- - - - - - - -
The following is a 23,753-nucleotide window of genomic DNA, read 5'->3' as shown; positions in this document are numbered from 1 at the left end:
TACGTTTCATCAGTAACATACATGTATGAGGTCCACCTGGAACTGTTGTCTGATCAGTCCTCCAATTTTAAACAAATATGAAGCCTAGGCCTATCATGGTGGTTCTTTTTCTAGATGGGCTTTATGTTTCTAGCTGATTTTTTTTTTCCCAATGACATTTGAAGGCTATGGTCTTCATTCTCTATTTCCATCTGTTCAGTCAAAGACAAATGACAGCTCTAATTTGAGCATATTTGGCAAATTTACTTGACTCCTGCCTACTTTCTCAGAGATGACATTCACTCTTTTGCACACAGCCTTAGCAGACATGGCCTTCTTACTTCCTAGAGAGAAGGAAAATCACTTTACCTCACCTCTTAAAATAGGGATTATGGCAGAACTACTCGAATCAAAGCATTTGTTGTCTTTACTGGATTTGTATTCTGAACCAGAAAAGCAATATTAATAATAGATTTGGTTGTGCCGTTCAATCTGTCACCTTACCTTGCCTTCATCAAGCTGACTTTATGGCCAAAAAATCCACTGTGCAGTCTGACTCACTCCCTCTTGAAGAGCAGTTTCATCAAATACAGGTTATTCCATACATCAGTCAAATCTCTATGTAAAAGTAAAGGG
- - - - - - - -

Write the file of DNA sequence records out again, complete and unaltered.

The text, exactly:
The following is a 23,753-nucleotide window of genomic DNA, read 5'->3' as shown; positions in this document are numbered from 1 at the left end:
TACGTTTCATCAGTAACATACATGTATGAGGTCCACCTGGAACTGTTGTCTGATCAGTCCTCCAATTTTAAACAAATATGAAGCCTAGGCCTATCATGGTGGTTCTTTTTCTAGATGGGCTTTATGTTTCTAGCTGATTTTTTTTTTCCCAATGACATTTGAAGGCTATGGTCTTCATTCTCTATTTCCATCTGTTCAGTCAAAGACAAATGACAGCTCTAATTTGAGCATATTTGGCAAATTTACTTGACTCCTGCCTACTTTCTCAGAGATGACATTCACTCTTTTGCACACAGCCTTAGCAGACATGGCCTTCTTACTTCCTAGAGAGAAGGAAAATCACTTTACCTCACCTCTTAAAATAGGGATTATGGCAGAACTACTCGAATCAAAGCATTTGTTGTCTTTACTGGATTTGTATTCTGAACCAGAAAAGCAATATTAATAATAGATTTGGTTGTGCCGTTCAATCTGTCACCTTACCTTGCCTTCATCAAGCTGACTTTATGGCCAAAAAATCCACTGTGCAGTCTGACTCACTCCCTCTTGAAGAGCAGTTTCATCAAATACAGGTTATTCCATACATCAGTCAAATCTCTATGTAAAAGTAAAGGG